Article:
Zora Neale Hurston has become famous for her novel, Their Eyes Were Watching God, but African-American folklore was Zora Neale Hurston's first love.
First, I'll offer a little bit about this fascinating woman from the biography on her Zora Neale Hurston website:
In 1917, she turned up in Baltimore; by then, she was 26 years old and still hadn't finished high school. Needing to present herself as a teenager to qualify for free public schooling, she lopped 10 years off her life--giving her age as 16 and the year of her birth as 1901. Once gone, those years were never restored: From that moment forward, Hurston would always present herself as at least 10 years younger than she actually was.
By 1935, Hurston--who'd graduated from Barnard College in 1928 [at age 37]--had published several short stories and articles, as well as a novel (Jonah's Gourd Vine) and a well-received collection of black Southern folklore (Mules and Men). But the late 1930s and early '40s marked the real zenith of her career. She published her masterwork, Their Eyes Were Watching God, in 1937; Tell My Horse, her study of Caribbean Voodoo practices, in 1938; and another masterful novel, Moses, Man of the Mountain, in 1939. When her autobiography, Dust Tracks on a Road, was published in 1942, Hurston finally received the well-earned acclaim that had long eluded her. That year, she was profiled in Who's Who in America, Current Biography and Twentieth Century Authors. She went on to publish another novel, Seraph on the Suwanee, in 1948.
Hurston published two folklore collections, which I'll highlight below with descriptions.
Publisher's description for Mules and Men:
Mules and Men is a treasury of black America's folklore as collected by a famous storyteller and anthropologist who grew up hearing the songs and sermons, sayings and tall tales that have formed an oral history of the South since the time of slavery. Returning to her hometown of Eatonville, Florida, to gather material, Zora Neale Hurston recalls "a hilarious night with a pinch of everything social mixed with the storytelling." Set intimately within the social context of black life, the stories, "big old lies," songs, Vodou customs, and superstitions recorded in these pages capture the imagination and bring back to life the humor and wisdom that is the unique heritage of African Americans.
And from her official website:
"Simply the most exciting book on black folklore and culture I have ever read."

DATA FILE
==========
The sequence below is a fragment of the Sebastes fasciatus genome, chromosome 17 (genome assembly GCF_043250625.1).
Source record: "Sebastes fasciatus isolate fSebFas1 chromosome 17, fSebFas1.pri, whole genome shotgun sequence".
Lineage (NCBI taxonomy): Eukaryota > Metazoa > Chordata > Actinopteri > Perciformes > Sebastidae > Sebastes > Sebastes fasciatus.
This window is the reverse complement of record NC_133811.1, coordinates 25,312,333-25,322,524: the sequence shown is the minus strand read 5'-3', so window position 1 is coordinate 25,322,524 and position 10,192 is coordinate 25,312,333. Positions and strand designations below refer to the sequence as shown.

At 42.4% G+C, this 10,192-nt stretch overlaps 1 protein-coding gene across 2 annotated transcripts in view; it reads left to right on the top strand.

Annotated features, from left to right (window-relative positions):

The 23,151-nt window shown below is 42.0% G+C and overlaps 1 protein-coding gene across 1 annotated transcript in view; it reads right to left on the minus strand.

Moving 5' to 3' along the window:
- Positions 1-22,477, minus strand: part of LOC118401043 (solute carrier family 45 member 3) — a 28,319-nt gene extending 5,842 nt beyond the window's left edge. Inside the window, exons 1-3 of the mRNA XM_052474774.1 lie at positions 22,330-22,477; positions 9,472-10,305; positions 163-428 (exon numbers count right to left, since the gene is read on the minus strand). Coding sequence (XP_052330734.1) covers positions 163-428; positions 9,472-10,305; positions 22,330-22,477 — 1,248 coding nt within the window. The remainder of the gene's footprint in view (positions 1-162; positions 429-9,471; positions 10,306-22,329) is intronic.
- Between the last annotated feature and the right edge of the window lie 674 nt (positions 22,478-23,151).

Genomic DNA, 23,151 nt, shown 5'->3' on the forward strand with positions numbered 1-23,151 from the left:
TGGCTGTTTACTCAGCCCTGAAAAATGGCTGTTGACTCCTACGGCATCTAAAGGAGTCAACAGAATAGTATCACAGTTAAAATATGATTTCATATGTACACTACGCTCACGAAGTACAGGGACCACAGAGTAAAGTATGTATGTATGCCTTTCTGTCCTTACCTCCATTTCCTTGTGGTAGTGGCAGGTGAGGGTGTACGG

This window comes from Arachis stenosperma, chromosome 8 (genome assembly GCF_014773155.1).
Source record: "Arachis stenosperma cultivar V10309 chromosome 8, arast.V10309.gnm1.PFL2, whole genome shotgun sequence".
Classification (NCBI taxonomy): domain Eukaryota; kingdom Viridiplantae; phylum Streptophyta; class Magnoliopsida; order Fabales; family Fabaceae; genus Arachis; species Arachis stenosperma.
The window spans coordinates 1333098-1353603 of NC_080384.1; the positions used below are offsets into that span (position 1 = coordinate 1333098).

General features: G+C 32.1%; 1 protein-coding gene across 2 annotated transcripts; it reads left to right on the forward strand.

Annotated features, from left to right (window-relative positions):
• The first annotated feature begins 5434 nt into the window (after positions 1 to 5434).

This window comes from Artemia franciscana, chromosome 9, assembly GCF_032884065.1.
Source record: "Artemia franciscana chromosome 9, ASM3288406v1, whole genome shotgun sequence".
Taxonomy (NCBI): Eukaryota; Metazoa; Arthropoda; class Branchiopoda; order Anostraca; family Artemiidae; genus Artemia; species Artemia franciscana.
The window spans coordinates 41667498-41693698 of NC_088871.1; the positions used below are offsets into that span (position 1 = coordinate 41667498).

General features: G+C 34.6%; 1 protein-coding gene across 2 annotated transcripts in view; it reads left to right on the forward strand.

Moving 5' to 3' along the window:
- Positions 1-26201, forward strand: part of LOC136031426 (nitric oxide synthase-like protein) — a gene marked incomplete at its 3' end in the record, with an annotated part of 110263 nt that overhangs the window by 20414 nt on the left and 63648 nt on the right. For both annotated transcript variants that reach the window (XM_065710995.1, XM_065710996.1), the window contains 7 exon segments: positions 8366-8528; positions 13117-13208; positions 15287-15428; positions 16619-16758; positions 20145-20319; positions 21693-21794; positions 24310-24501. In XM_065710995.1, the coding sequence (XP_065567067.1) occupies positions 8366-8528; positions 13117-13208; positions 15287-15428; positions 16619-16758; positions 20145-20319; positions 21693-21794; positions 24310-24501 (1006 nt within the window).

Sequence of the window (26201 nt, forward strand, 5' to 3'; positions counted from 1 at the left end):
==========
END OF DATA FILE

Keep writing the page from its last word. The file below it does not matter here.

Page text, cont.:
- Roger D. Abrahams
Mules and Men is the first great collection of black America's folk world. In the 1930's, Zora Neale Hurston returned to her "native village" of Eatonville, Florida to record the oral histories, sermons and songs, dating back to the time of slavery, which she remembered hearing as a child. In her quest, she found herself and her history throughout these highly metaphorical folk-tales, "big old lies," and the lyrical language of song. With this collection, Zora Neale Hurston has come to reveal'and preserve'a beautiful and important part of American culture.
Review from Publishers Weekly for Every Tongue Got to Confess: Negro Folk-tales from the Gulf States:
Although Hurston is better known for her novels, particularly Their Eyes Were Watching God, she might have been prouder of her anthropological field work. In 1927, with the support of Franz Boas, the dean of American anthropologists, Hurston traveled the Deep South collecting stories from black laborers, farmers, craftsmen and idlers. These tales featured a cast of characters made famous in Joel Chandler Harris's bowdlerized Uncle Remus versions, including John (related, no doubt, to High John the Conqueror), Brer Fox and various slaves. But for Hurston these stories were more than entertainments; they represented a utopia created to offset the sometimes unbearable pressures of disenfranchisement: "Brer Fox, Brer Deer, Brer 'Gator, Brer Dawg, Brer Rabbit, Ole Massa and his wife were walking the earth like natural men way back in the days when God himself was on the ground and men could talk with him." Hurston's notes, which somehow got lost, were recently rediscovered in someone else's papers at the Smithsonian. Divided into 15 categories ("Woman Tales," "Neatest Trick Tales," etc.), the stories as she jotted them down range from mere jokes of a few paragraphs to three-page episodes. Many are set "in slavery time," with "massa" portrayed as an often-gulled, but always potentially punitive, presence. There are a variety of "how come" and trickster stories, written in dialect. Acting the part of the good anthropologist, Hurston is scrupulously impersonal, and, as a result, the tales bear few traces of her inimitable voice, unlike Tell My Horse, her classic study of Haitian voodoo. Though this may limit the book's appeal among general readers, it is a boon for Hurston scholars and may, as Kaplan says in her introduction, establish Hurston's importance as an African-American folklorist.
She also wrote a study of voodoo, Tell My Horse: Voodoo and Life in Haiti and Jamaica.
Based on acclaimed author Zora Neale Hurston's personal experiences in Haiti and Jamaica—where she participated as an initiate rather than just an observer during her visits in the 1930s—Tell My Horse is a fascinating firsthand account of the mysteries of Voodoo. An invaluable resource and remarkable guide to Voodoo practices, rituals, and beliefs, it is a travelogue into a dark, mystical world that offers a vividly authentic picture of ceremonies, customs, and superstitions.
A self-made, renaissance woman from a time when the color of her skin worked very much against her in society, but didn't stop her from following her passions and leaving a legacy...